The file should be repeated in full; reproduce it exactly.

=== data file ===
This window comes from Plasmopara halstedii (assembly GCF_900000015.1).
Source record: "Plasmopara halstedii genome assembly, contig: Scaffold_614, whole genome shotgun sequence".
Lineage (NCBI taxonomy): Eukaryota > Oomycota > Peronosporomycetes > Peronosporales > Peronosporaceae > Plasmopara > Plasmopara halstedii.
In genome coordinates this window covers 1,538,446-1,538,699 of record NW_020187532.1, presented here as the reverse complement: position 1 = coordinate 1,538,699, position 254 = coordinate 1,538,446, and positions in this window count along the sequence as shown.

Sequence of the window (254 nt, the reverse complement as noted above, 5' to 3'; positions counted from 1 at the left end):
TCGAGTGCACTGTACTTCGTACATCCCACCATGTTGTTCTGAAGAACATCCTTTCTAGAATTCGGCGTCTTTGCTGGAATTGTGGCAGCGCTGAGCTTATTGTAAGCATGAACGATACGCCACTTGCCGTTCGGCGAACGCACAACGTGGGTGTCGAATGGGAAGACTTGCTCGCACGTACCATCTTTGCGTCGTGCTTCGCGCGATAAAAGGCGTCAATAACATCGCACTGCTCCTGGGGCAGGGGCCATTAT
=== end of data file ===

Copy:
This window comes from Plasmopara halstedii (assembly GCF_900000015.1).
Source record: "Plasmopara halstedii genome assembly, contig: Scaffold_614, whole genome shotgun sequence".
Lineage (NCBI taxonomy): Eukaryota > Oomycota > Peronosporomycetes > Peronosporales > Peronosporaceae > Plasmopara > Plasmopara halstedii.
In genome coordinates this window covers 1,538,446-1,538,699 of record NW_020187532.1, presented here as the reverse complement: position 1 = coordinate 1,538,699, position 254 = coordinate 1,538,446, and positions in this window count along the sequence as shown.

Sequence of the window (254 nt, the reverse complement as noted above, 5' to 3'; positions counted from 1 at the left end):
TCGAGTGCACTGTACTTCGTACATCCCACCATGTTGTTCTGAAGAACATCCTTTCTAGAATTCGGCGTCTTTGCTGGAATTGTGGCAGCGCTGAGCTTATTGTAAGCATGAACGATACGCCACTTGCCGTTCGGCGAACGCACAACGTGGGTGTCGAATGGGAAGACTTGCTCGCACGTACCATCTTTGCGTCGTGCTTCGCGCGATAAAAGGCGTCAATAACATCGCACTGCTCCTGGGGCAGGGGCCATTAT